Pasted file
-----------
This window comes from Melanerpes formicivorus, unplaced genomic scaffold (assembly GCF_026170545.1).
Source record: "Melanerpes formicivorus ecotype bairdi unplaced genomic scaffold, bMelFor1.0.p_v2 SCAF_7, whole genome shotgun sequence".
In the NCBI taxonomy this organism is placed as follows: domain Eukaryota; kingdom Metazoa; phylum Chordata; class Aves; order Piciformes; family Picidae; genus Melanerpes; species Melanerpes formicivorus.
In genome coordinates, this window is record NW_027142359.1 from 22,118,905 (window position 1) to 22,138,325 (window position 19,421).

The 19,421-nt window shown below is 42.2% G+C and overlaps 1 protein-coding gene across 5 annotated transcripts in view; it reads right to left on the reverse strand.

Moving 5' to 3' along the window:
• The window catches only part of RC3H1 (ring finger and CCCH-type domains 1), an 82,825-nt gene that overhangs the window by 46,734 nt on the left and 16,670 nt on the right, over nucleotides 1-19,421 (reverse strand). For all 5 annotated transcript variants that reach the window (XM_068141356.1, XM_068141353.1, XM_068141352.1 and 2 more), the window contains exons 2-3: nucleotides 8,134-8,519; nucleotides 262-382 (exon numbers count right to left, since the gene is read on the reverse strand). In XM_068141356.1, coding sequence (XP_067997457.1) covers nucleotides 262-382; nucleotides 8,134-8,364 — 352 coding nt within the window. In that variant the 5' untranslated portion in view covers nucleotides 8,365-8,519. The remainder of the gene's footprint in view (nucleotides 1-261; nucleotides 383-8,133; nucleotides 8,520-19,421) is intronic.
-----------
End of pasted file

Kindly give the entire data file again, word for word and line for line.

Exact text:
This window comes from Melanerpes formicivorus, unplaced genomic scaffold (assembly GCF_026170545.1).
Source record: "Melanerpes formicivorus ecotype bairdi unplaced genomic scaffold, bMelFor1.0.p_v2 SCAF_7, whole genome shotgun sequence".
In the NCBI taxonomy this organism is placed as follows: domain Eukaryota; kingdom Metazoa; phylum Chordata; class Aves; order Piciformes; family Picidae; genus Melanerpes; species Melanerpes formicivorus.
In genome coordinates, this window is record NW_027142359.1 from 22,118,905 (window position 1) to 22,138,325 (window position 19,421).

The 19,421-nt window shown below is 42.2% G+C and overlaps 1 protein-coding gene across 5 annotated transcripts in view; it reads right to left on the reverse strand.

Moving 5' to 3' along the window:
• The window catches only part of RC3H1 (ring finger and CCCH-type domains 1), an 82,825-nt gene that overhangs the window by 46,734 nt on the left and 16,670 nt on the right, over nucleotides 1-19,421 (reverse strand). For all 5 annotated transcript variants that reach the window (XM_068141356.1, XM_068141353.1, XM_068141352.1 and 2 more), the window contains exons 2-3: nucleotides 8,134-8,519; nucleotides 262-382 (exon numbers count right to left, since the gene is read on the reverse strand). In XM_068141356.1, coding sequence (XP_067997457.1) covers nucleotides 262-382; nucleotides 8,134-8,364 — 352 coding nt within the window. In that variant the 5' untranslated portion in view covers nucleotides 8,365-8,519. The remainder of the gene's footprint in view (nucleotides 1-261; nucleotides 383-8,133; nucleotides 8,520-19,421) is intronic.